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Mountainsmith Apex 100

rated 5.0 of 5 stars
photo: Mountainsmith Apex 100 expedition pack (70l+)

This is a comfortable, huge capacity, well-designed, well-constructed freighter.


  • Comfort
  • Quality
  • Capacity
  • Design


  • Could use one more set of side compression straps.

I was looking for a lighter replacement for my Gregory Rainier, and the Apex 100, which weighs about 3lbs less, fit the bill. The suspension is comfortable with loads up to 60 lbs (most I've carried in it), and extremely easy to adjust, even in the field.

The main compartment is  cavernous, easily swallowing camera gear in its own daypack, along with clothes, food, tent, sleeping bag, pad, cook kit, and fuel—4 days worth with a lot of room to spare. I stash my sleeping bag, pad, and tent in the bottom zip-access compartment, and this leaves a huge amount of room in the upper compartment—more than I've been able to use.

The top knot is large, easily holding lunch, snacks, map, beacon, first aid and tool kits, car keys and other sundries. There's a separate zipped compartment on the underside of the top knot that's harder to access on the fly, so I stash my phone in it.

The waist belt and shoulder straps are thickly padded with mesh surfaces to help disperse sweat, and both have plenty of attachment points to hang gear on. The waist belt has a mesh pocket I used for sunglasses and a zipped pocket I stash camera batteries and a remote release in. This pack has hatch back access, which I need for camera gear, plenty of external lash-ons, as well as a big panel stash pocket on the back that can hold a rain parka and pants. Note that the Apex 80 does not have panel opening.

The pack carries well, with my only concern being the relatively soft padding in the shoulder straps and waist belt. Other brands use a firmer compressed foam which makes for a more solid feeling connection with the pack. The Mountainsmith has a cushier, comfortable ride, but I worry that the softer foam won't hold up as well as more solid feeling suspensions. Only time will tell, but so far after three trips with heavy loads I can't detect any breakdown.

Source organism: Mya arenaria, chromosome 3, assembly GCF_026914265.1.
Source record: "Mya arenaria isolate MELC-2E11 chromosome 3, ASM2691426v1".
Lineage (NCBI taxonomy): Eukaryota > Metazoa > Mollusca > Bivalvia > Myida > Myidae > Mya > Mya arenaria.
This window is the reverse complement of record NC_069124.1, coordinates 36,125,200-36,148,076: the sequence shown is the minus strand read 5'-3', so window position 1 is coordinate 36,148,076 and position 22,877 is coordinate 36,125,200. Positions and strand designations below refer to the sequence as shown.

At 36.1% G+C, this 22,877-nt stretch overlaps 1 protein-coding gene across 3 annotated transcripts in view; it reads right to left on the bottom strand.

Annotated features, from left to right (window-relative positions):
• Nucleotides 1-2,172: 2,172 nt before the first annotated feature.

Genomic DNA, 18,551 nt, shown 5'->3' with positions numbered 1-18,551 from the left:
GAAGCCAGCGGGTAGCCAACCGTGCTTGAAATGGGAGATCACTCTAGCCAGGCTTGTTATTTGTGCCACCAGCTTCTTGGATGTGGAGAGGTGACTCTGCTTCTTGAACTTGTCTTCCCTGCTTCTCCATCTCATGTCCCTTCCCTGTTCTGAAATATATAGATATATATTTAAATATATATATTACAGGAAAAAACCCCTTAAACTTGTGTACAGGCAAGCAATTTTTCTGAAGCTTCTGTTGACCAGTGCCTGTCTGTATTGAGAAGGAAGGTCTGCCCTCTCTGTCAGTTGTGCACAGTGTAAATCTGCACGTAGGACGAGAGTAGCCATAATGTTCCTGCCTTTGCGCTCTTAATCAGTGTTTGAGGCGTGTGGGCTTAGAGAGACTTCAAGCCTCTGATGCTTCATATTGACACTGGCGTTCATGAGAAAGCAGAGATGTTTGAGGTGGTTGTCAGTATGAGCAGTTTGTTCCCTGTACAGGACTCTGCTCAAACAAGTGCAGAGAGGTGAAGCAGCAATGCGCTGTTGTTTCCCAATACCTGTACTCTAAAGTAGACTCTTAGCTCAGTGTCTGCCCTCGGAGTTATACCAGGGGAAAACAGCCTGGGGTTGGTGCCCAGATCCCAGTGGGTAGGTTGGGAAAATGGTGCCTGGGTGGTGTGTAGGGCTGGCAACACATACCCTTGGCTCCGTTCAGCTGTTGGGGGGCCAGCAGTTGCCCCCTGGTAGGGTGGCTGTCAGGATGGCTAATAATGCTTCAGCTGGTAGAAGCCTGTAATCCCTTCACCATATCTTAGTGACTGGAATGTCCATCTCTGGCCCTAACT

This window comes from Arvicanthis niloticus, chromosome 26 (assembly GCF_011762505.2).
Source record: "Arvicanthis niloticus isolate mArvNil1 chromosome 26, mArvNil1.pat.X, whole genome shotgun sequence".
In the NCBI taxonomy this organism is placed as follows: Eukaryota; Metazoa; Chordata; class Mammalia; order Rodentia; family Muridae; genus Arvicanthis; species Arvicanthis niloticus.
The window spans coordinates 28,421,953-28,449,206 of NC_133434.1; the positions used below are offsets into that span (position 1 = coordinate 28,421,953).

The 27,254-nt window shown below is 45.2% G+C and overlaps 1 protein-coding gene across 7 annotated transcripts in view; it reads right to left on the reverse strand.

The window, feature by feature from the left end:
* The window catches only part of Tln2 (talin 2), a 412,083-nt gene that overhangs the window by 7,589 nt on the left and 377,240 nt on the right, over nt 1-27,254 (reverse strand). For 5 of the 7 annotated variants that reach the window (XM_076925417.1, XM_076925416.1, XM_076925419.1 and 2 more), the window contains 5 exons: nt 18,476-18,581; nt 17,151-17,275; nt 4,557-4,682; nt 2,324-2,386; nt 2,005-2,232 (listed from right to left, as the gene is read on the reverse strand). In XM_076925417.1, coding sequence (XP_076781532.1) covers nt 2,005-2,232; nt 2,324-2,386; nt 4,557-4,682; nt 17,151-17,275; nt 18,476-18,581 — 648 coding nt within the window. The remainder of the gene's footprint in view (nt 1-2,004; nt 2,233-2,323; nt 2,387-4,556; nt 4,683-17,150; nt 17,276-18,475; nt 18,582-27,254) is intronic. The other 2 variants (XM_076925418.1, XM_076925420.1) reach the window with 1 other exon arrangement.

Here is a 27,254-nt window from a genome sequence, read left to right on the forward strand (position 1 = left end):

The materials and stitching are all top drawer, with nice, burly smooth zippers. The open side pockets easily hold a 1L Nalgene and a compact tripod. The forward angle on the water bottle pouch is a bit steep so if you don't stuff the bottle way in there, it has a tendency to eject.

Still, this makes the bottle easy to reach with the pack on, an improvement over other more awkward arrangements in packs I own. The only design nit I have is with the side compression straps. They're arranged in a way that makes it hard to get a smooth profile when the pack is under-filled. Specifically, a fairly large area on each side of the pack doesn't fall under a strap and tends to bulge out. One more strap would be nice.

This pack is a freighter capable of carrying huge, heavy loads. Even with the extra bulk of camera gear, I haven't come close to filling it on 4 day trips. It carries 60 lb loads comfortably, and I think it could handle 80 lbs—I could easily fit two weeks worth of gear, food, and fuel into it.

Source: bought via a "pro deal"
Price Paid: ~$150

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Price Current Retail: $249.95
Historic Range: $89.95-$249.95
Reviewers Paid: $150.00
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